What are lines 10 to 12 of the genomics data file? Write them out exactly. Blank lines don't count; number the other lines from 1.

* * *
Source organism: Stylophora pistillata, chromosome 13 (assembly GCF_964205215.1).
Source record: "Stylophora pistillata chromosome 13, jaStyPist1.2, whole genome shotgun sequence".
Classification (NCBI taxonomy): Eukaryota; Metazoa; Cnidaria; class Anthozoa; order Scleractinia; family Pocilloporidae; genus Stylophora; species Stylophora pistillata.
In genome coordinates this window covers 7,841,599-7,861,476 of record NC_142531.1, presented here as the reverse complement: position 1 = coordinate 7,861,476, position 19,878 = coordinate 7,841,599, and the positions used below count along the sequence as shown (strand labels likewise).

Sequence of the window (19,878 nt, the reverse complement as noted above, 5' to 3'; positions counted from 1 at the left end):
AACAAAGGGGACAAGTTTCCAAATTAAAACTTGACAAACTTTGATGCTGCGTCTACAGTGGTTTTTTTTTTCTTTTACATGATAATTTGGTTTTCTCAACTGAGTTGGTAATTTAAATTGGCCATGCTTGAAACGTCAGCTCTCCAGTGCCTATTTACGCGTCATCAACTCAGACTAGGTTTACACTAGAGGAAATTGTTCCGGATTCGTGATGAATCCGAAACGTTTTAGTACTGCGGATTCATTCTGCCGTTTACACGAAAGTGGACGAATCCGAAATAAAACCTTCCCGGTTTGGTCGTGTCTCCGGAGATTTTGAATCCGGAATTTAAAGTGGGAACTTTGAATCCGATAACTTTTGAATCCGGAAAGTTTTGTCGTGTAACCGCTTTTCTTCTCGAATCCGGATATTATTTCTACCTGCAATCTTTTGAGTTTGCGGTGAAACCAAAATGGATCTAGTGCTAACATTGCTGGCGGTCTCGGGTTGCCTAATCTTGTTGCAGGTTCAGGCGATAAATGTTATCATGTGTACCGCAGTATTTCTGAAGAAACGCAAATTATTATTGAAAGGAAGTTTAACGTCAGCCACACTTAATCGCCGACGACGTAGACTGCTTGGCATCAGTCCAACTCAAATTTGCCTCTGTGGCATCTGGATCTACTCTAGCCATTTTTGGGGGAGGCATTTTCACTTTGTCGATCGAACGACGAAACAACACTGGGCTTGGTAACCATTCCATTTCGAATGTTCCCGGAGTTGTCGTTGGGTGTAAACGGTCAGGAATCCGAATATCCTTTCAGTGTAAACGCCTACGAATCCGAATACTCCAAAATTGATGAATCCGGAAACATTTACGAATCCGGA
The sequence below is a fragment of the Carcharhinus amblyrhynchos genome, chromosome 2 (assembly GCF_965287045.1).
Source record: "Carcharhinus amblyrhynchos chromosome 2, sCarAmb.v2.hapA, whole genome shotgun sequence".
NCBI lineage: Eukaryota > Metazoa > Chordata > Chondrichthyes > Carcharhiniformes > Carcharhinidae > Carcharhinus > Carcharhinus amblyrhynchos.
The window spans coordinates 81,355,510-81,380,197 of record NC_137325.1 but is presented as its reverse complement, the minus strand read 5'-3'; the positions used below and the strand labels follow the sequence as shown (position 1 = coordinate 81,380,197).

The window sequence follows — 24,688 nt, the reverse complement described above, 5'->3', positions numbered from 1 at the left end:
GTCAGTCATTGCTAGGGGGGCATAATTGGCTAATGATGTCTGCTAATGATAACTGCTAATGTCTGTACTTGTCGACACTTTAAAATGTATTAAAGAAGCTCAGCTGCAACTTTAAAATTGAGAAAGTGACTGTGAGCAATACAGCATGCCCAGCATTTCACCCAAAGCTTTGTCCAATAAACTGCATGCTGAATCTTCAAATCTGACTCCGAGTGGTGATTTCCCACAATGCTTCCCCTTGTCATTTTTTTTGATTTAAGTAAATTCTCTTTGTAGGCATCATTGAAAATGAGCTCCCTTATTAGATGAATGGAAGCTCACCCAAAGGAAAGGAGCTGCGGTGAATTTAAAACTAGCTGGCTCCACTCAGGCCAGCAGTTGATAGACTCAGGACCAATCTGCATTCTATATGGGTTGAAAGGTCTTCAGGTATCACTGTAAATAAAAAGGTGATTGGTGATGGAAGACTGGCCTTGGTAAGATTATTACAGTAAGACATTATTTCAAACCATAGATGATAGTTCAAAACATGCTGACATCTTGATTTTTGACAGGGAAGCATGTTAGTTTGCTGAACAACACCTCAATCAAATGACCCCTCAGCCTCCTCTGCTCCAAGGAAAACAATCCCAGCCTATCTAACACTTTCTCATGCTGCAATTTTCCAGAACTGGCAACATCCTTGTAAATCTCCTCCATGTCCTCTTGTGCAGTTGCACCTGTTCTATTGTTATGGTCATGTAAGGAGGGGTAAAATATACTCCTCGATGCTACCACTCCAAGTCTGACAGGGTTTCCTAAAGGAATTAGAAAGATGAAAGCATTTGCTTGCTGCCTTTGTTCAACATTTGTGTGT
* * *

The window spans coordinates 81,355,510-81,380,197 of record NC_137325.1 but is presented as its reverse complement, the minus strand read 5'-3'; the positions used below and the strand labels follow the sequence as shown (position 1 = coordinate 81,380,197).

The window sequence follows — 24,688 nt, the reverse complement described above, 5'->3', positions numbered from 1 at the left end:
GTCAGTCATTGCTAGGGGGGCATAATTGGCTAATGATGTCTGCTAATGATAACTGCTAATGTCTGTACTTGTCGACACTTTAAAATGTATTAAAGAAGCTCAGCTGCAACTTTAAAATTGAGAAAGTGACTGTGAGCAATACAGCATGCCCAGCATTTCACCCAAAGCTTTGTCCAATAAACTGCATGCTGAATCTTCAAATCTGACTCCGAGTGGTGATTTCCCACAATGCTTCCCCTTGTCATTTTTTTTGATTTAAGTAAATTCTCTTTGTAGGCATCATTGAAAATGAGCTCCCTTATTAGATGAATGGAAGCTCACCCAAAGGAAAGGAGCTGCGGTGAATTTAAAACTAGCTGGCTCCACTCAGGCCAGCAGTTGATAGACTCAGGACCAATCTGCATTCTATATGGGTTGAAAGGTCTTCAGGTATCACTGTAAATAAAAAGGTGATTGGTGATGGAAGACTGGCCTTGGTAAGATTATTACAGTAAGACATTATTTCAAACCATAGATGATAGTTCAAAACATGCTGACATCTTGATTTTTGACAGGGAAGCATGTTAGTTTGCTGAACAACACCTCAATCAAATGACCCCTCAGCCTCCTCTGCTCCAAGGAAAACAATCCCAGCCTATCTAACACTTTCTCATGCTGCAATTTTCCAGAACTGGCAACATCCTTGTAAATCTCCTCCATGTCCTCTTGTGCAGTTGCACCTGTTCTATTGTTATGGTCATGTAAGGAGGGGTAAAATATACTCCTCGATGCTACCACTCCAAGTCTGACAGGGTTTCCTAAAGGAATTAGAAAGATGAAAGCATTTGCTTGCTGCCTTTGTTCAACATTTGTGTGT